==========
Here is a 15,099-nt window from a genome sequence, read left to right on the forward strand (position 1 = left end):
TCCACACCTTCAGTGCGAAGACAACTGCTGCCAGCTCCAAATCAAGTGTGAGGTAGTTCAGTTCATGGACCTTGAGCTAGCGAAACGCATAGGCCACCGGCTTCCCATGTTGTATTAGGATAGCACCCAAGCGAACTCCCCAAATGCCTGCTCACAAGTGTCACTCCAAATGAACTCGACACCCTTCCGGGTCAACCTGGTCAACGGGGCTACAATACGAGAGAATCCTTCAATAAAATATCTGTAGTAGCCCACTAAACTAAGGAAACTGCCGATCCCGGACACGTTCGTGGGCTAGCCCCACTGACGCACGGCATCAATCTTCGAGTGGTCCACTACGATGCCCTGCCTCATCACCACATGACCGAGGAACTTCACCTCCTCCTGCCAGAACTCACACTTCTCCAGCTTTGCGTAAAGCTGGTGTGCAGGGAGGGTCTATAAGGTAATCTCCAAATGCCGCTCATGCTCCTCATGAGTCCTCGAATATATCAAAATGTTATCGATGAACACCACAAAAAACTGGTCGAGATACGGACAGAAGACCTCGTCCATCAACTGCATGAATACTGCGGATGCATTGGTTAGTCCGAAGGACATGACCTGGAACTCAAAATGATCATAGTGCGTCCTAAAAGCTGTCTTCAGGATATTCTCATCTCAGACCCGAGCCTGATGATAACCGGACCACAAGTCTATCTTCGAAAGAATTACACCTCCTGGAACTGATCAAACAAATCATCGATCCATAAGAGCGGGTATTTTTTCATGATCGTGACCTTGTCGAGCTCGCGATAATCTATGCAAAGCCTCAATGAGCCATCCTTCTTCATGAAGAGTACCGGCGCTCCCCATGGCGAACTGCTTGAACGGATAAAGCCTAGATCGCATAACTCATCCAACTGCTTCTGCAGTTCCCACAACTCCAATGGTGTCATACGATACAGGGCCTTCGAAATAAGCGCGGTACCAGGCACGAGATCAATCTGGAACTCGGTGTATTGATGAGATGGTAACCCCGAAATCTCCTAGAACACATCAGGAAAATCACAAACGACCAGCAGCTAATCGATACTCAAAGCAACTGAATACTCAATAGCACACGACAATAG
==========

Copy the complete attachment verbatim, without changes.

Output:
Here is a 15,099-nt window from a genome sequence, read left to right on the forward strand (position 1 = left end):
TCCACACCTTCAGTGCGAAGACAACTGCTGCCAGCTCCAAATCAAGTGTGAGGTAGTTCAGTTCATGGACCTTGAGCTAGCGAAACGCATAGGCCACCGGCTTCCCATGTTGTATTAGGATAGCACCCAAGCGAACTCCCCAAATGCCTGCTCACAAGTGTCACTCCAAATGAACTCGACACCCTTCCGGGTCAACCTGGTCAACGGGGCTACAATACGAGAGAATCCTTCAATAAAATATCTGTAGTAGCCCACTAAACTAAGGAAACTGCCGATCCCGGACACGTTCGTGGGCTAGCCCCACTGACGCACGGCATCAATCTTCGAGTGGTCCACTACGATGCCCTGCCTCATCACCACATGACCGAGGAACTTCACCTCCTCCTGCCAGAACTCACACTTCTCCAGCTTTGCGTAAAGCTGGTGTGCAGGGAGGGTCTATAAGGTAATCTCCAAATGCCGCTCATGCTCCTCATGAGTCCTCGAATATATCAAAATGTTATCGATGAACACCACAAAAAACTGGTCGAGATACGGACAGAAGACCTCGTCCATCAACTGCATGAATACTGCGGATGCATTGGTTAGTCCGAAGGACATGACCTGGAACTCAAAATGATCATAGTGCGTCCTAAAAGCTGTCTTCAGGATATTCTCATCTCAGACCCGAGCCTGATGATAACCGGACCACAAGTCTATCTTCGAAAGAATTACACCTCCTGGAACTGATCAAACAAATCATCGATCCATAAGAGCGGGTATTTTTTCATGATCGTGACCTTGTCGAGCTCGCGATAATCTATGCAAAGCCTCAATGAGCCATCCTTCTTCATGAAGAGTACCGGCGCTCCCCATGGCGAACTGCTTGAACGGATAAAGCCTAGATCGCATAACTCATCCAACTGCTTCTGCAGTTCCCACAACTCCAATGGTGTCATACGATACAGGGCCTTCGAAATAAGCGCGGTACCAGGCACGAGATCAATCTGGAACTCGGTGTATTGATGAGATGGTAACCCCGAAATCTCCTAGAACACATCAGGAAAATCACAAACGACCAGCAGCTAATCGATACTCAAAGCAACTGAATACTCAATAGCACACGACAATAG